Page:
Papandreau tries to let steam out of US-Greek pressure cooker
Prime Minister Andreas Papandreou seems to be trying to reduce the tensions that have increasingly troubled Greece's relations with the United States and NATO.
Mr. Papandreou recently commented at length on his country's troubled relationship with Turkey and NATO. His remarks could not be described as conciliatory, but they were devoid of the harsh anti-American, often pro-Soviet rhetoric that has so angered Washington.
On July 27, Mr. Papandreou held meetings with Turkish Ambassador to Athens Nazmi Akiman and NATO's new secretary-general, Lord Carrington.
These meetings and the Papandreou comments came less than two weeks after the latest blowup in US-Greek relations and during a period of stepped-up diplomatic activity designed to defuse the latest crisis. The crisis had broken out when the US criticized Greece for its anti-American, pro-Soviet rhetoric and for alleged laxity in combating international terrorism.
After reports began to circulate that the US might not allow Norway to sell Greece American-built F-5 jet fighters, allotting them to Turkey instead, Athens exploded, charging the US with interfering in Greece's sovereign affairs. The Greek government warned that it might be forced to review the entire range of US-Greek relations, including the base agreement signed only one year ago.
After a meeting between US Ambassador Monteagle Sterns and Papandreou and a surprise visit to Athens by NATO's supreme commander, Gen. Bernard Rogers, the crisis began to subside. But many questions remained about the future of Greek-NATO relations, which have been severely strained by Greek-Turkish disputes since the Turkish invasion of Cyprus in 1974.
During a July 27 press conference, Papandreou reiterated well-known positions but seemed eager to explain those stances and to assure his questioners that Greece did not seek confrontation with any nation but was merely determined to defend itself.
He said he told Ambassador Akiman that ''if Turkey wants peace in the area, she can do it. If not, then there will be a sizable cost to both countries. There is no doubt that defense is a huge, excessive portion of our national expenditure. But what else can we do when there is a clearly defined course of expansion against Hellenism?''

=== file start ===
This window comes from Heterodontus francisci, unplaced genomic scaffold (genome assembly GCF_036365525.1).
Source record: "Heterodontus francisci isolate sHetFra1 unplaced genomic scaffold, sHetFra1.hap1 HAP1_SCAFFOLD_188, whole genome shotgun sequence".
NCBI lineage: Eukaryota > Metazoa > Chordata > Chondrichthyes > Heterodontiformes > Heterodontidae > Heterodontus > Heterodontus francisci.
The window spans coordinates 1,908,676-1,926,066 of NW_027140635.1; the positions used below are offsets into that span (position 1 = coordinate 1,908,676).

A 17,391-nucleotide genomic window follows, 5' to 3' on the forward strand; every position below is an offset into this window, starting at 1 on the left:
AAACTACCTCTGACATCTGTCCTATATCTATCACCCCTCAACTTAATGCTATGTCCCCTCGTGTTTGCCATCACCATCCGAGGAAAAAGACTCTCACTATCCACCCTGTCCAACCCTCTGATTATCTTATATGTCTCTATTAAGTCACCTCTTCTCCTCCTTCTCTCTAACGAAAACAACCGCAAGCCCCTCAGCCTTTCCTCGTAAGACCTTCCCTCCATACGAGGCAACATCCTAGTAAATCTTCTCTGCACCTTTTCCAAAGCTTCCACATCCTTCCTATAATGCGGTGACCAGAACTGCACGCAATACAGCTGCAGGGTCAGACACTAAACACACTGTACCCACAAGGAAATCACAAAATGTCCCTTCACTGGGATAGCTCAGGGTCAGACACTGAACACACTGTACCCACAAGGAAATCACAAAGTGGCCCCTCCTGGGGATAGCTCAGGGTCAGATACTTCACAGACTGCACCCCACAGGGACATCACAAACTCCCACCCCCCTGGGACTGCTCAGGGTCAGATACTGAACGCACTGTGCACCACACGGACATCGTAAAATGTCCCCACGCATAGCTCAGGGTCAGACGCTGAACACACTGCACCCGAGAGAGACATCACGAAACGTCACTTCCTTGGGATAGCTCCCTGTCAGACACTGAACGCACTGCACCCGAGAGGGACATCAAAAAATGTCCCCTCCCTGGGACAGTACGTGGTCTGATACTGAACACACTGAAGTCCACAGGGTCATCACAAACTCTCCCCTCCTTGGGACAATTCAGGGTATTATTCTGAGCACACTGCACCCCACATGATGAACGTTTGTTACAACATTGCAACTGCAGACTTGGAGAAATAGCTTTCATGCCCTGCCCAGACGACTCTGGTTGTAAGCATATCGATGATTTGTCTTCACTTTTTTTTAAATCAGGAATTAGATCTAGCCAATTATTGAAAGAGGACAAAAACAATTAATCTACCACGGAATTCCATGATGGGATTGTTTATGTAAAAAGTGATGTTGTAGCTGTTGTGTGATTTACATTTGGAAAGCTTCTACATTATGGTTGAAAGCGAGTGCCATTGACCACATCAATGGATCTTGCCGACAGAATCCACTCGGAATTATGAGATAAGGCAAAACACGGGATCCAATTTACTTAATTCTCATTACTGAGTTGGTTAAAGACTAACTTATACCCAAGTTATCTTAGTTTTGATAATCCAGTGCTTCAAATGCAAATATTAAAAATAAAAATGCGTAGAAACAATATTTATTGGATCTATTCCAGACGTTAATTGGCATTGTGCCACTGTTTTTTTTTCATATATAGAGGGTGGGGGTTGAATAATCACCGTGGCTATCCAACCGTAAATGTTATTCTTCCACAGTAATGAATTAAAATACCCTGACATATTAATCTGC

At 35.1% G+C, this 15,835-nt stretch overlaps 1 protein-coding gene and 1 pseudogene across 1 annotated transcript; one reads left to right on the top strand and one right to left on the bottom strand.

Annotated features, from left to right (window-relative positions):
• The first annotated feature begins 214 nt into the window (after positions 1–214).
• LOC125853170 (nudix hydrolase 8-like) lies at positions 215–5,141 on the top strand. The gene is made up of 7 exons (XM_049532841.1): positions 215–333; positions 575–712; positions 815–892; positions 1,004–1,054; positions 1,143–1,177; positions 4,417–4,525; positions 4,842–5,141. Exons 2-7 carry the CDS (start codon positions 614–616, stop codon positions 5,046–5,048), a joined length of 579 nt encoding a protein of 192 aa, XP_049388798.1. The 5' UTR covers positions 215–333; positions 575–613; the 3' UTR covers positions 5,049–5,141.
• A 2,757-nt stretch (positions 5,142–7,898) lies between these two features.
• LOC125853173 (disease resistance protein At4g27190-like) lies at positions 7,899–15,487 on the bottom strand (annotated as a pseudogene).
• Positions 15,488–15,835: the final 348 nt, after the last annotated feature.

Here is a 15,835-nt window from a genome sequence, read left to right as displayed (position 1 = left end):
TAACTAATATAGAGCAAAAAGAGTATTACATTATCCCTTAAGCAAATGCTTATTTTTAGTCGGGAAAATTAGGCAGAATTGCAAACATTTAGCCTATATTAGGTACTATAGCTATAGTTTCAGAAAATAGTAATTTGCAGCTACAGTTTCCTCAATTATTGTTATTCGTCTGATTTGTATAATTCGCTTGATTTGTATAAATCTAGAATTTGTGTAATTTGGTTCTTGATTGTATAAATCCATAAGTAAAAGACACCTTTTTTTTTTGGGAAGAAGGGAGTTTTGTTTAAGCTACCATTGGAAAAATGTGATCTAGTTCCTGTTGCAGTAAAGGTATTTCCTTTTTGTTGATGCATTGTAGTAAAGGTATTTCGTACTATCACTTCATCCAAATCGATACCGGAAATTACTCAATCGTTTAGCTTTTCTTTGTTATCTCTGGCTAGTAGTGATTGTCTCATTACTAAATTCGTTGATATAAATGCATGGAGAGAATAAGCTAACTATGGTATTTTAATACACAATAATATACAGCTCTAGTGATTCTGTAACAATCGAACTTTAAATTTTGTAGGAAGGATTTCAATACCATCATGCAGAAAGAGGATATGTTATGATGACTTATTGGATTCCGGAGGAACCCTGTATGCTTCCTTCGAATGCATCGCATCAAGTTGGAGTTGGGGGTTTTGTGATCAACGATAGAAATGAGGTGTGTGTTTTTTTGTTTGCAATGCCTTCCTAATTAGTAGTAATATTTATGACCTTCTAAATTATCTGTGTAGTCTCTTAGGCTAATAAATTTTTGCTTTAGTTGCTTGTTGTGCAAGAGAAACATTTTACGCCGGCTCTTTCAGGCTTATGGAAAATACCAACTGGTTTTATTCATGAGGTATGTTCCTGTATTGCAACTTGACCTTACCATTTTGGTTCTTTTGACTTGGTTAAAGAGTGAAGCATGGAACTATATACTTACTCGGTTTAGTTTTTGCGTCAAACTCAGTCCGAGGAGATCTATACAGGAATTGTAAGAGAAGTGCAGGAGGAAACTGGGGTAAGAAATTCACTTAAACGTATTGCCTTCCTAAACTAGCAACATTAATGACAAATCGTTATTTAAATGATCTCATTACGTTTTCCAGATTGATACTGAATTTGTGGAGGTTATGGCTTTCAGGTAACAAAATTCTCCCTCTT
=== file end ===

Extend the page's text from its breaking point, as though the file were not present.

He cited the Cyprus situation, Turkish claims to control the air space over Greek islands in the eastern Aegean, and the existence of the Turkish Aegean Army with some 170 landing craft as evidence of the threat.
Referring to Turkish Prime Minister Turgut Ozal's offer to reopen talks between the two countries, broken off by Greece after Turkey became the only country to recognize the unilateral Turkish-Cypriot declaration of independence last November, Papandreou said that under the present circumstances such a step ''would be a betrayal of the Cypriot people and of the nation in general.''
Instead, he asserted, ''Before extending the hand of friendship and an olive branch, Mr. Ozal should understand that this (Aegean) army, those landing craft, and the newly acquired attack helicopters do not create conditions for neighborly relations.''
Papandreou dismissed the possibility that Greece's problems within NATO could be resolved unless the eastern limits of the area under Greek control were the same as before the 1974 Cyprus crisis, when Greece withdrew from the military arm of NATO to protest what it considered a US tilt toward Turkey. Turkey has since claimed control over the air space of half the Aegean.
The prime minister pointed out that even minor adjustments of the 1974 limits would give Turkey primary responsibility for the defense of Greek territory.
According to Papandreou, ''NATO itself is disputing our territorial integrity'' in Greece's disputes with Turkey in the Aegean. NATO was doing this, he said, by refusing to recognize ''the basic NATO principle'' that each member in the alliance is responsible for its own defense, insisting instead that it is a political problem that must be negotiated by Greece and Turkey.
Papandreou also dismissed a threat during the recent crisis that if the United States upset the balance of power between Greece and Turkey through unbalanced aid and arms sales policies, Greece might turn to the Soviet Union for weapons.
Papandreou said, ''The attempt to change the character of our weapons from Western to Eastern (would) have, I believe, certain consequences which I would rather not describe.''
Greece announced Tuesday it will buy $3 billion worth of fighter aircraft from American or French manufacturers. It will choose between two US-made planes - the F-18, and the F-16 - and the French Mirage. The F-18, the only plane that meets all of Greece's requirements, is reported to be experiencing structural problems. This has caused the US Navy to stop delivery of future aircraft.
(On Friday, Greece and the US signed an agreement ending a bitter four-week strike by local employees of US military bases in Greece, Reuter reports. The agreement, affecting 1,600 employees, provides for a wage increase but does not satisfy workers' demand for a 90-minute reduction in the 39-hour work week.)